The method used to classify the selected sampling units as class Y or Z was iterative. First, the chosen nonmetropolitan- sampling units with no urban population would become Z sample units. Then, from the remaining selected nonmetropolitan sampling units, a total of 10 would be chosen to be classified as Y sampling units with probability proportional to the urban population of their strata. This selection was performed in each region, based on the number of nonmetropolitan sampling units allocated to each region. This is illustrated in table 1 in the row labeled D (Y for the expenditure survey). Finally, the remaining nonmetropolitan sample units would also be classified as Z units. In addition, the sampling unit’s percent urban population would be used as a stratifying variable to ensure that the units in each stratum were as alike as possible on this variable. The number of sample Z units in each region was determined by the region’s rural nonmetropolitan population.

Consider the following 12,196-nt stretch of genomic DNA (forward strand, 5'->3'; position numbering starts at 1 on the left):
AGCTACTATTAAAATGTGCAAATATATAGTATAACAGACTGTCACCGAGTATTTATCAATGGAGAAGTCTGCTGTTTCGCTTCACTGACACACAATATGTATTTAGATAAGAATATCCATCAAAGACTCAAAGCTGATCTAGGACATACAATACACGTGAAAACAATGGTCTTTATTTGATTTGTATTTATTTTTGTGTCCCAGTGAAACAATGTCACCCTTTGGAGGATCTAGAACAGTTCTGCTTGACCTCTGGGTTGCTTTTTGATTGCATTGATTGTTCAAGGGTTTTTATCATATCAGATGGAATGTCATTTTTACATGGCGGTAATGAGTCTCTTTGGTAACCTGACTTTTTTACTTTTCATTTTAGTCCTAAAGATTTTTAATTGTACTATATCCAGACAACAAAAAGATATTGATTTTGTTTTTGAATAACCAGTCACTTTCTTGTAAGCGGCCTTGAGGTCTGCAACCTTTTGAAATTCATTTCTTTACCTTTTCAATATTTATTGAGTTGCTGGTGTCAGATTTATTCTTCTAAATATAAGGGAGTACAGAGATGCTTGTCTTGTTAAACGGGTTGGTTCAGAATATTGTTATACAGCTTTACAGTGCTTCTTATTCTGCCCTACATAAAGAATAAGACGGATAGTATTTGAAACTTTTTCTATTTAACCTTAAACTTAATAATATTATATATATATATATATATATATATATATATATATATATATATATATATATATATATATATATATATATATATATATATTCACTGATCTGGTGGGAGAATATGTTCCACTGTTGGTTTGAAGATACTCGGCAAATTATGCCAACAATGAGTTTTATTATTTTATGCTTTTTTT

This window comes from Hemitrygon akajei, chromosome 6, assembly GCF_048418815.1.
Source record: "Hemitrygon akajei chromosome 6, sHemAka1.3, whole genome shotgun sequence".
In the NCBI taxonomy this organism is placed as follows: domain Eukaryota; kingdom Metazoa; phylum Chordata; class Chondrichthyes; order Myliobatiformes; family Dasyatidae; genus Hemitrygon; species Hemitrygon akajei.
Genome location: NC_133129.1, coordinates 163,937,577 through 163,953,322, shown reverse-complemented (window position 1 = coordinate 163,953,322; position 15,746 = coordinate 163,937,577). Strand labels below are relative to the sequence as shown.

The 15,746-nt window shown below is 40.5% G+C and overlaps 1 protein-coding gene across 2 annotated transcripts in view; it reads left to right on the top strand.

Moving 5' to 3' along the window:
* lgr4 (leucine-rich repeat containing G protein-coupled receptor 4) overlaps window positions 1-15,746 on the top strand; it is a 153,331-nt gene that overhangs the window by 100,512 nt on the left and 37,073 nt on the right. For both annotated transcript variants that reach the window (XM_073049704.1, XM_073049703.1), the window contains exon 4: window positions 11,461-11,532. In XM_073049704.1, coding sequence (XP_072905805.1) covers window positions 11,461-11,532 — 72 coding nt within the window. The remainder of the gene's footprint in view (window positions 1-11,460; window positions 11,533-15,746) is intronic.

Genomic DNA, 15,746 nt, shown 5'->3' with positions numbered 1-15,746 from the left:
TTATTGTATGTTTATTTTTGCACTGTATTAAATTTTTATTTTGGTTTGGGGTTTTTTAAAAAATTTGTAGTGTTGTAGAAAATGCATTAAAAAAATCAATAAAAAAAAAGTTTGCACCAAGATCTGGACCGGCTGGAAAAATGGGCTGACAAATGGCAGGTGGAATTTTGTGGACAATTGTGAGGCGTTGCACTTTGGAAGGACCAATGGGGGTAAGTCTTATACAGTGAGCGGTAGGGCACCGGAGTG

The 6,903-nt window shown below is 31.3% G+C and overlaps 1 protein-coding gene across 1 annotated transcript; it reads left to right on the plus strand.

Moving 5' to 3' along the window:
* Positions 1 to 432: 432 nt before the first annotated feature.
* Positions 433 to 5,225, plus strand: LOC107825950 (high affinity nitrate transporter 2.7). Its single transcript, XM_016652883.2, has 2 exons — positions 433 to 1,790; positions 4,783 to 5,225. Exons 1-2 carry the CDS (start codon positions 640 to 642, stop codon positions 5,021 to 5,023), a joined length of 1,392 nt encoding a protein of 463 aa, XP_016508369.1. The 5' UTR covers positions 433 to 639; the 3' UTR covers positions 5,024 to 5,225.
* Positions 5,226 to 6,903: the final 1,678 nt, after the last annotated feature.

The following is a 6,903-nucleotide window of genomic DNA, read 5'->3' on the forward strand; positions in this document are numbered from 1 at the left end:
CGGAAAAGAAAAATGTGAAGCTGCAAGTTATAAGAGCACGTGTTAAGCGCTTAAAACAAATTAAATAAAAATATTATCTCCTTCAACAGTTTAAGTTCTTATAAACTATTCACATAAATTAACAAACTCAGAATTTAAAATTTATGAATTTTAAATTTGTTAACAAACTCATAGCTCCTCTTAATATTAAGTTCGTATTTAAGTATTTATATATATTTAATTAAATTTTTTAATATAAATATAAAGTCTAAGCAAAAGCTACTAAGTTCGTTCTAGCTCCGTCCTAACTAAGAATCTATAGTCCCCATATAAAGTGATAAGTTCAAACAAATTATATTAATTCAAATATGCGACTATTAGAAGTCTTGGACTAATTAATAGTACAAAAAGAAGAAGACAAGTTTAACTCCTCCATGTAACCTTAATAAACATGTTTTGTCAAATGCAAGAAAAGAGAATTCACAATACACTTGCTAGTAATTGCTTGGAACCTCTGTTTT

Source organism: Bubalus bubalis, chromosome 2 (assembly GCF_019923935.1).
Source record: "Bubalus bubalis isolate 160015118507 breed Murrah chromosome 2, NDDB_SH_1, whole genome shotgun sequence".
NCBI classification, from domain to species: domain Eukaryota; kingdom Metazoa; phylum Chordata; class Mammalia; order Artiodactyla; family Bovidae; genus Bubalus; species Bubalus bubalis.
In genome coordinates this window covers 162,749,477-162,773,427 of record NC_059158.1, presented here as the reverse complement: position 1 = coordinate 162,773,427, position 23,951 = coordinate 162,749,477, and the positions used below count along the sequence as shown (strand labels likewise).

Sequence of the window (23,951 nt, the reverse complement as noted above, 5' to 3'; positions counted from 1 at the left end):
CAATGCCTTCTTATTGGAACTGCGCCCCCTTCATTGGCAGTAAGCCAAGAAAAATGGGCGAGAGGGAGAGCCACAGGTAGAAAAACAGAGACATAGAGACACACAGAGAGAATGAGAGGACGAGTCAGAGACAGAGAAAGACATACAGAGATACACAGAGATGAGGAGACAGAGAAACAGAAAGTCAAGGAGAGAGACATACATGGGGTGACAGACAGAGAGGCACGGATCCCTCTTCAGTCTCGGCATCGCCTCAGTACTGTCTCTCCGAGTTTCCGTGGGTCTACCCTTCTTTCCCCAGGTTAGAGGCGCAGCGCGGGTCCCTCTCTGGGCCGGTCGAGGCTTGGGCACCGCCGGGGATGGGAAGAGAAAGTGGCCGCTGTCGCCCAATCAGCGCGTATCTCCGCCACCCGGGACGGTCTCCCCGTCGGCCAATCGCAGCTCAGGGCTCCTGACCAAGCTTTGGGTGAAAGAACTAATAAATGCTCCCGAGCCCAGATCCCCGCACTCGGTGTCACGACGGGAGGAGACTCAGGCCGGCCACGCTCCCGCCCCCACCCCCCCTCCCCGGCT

With the exception of food and energy items, the CPI collects prices in most sampling units11 every other month; this is known as bimonthly pricing. Bimonthly pricing makes it necessary to pair each selected nonself-representing metropolitan and nonmetropolitan sampling unit priced in odd months with a sampling unit in the same regional size class priced in even months, so that each region’s monthly B/C and D size class indexes represent approximately the same size populations. Thus, each region’s B/C and D size class must have an even number of sampled units. Index publication requires calculation of index variances. (See "Publication strategy for the 1998 revised Consumer Price Index" .) Variance calculation of a particular region’s B/C and D size class index also requires that sampling units in that size class be paired with each other (each pair is called a replicate) and that there are at least two replicates in that nonself-representing size class.12 Thus, index publication requires that each published nonself-representing regional size-class index area has an even number of sampling units, amounting to at least four.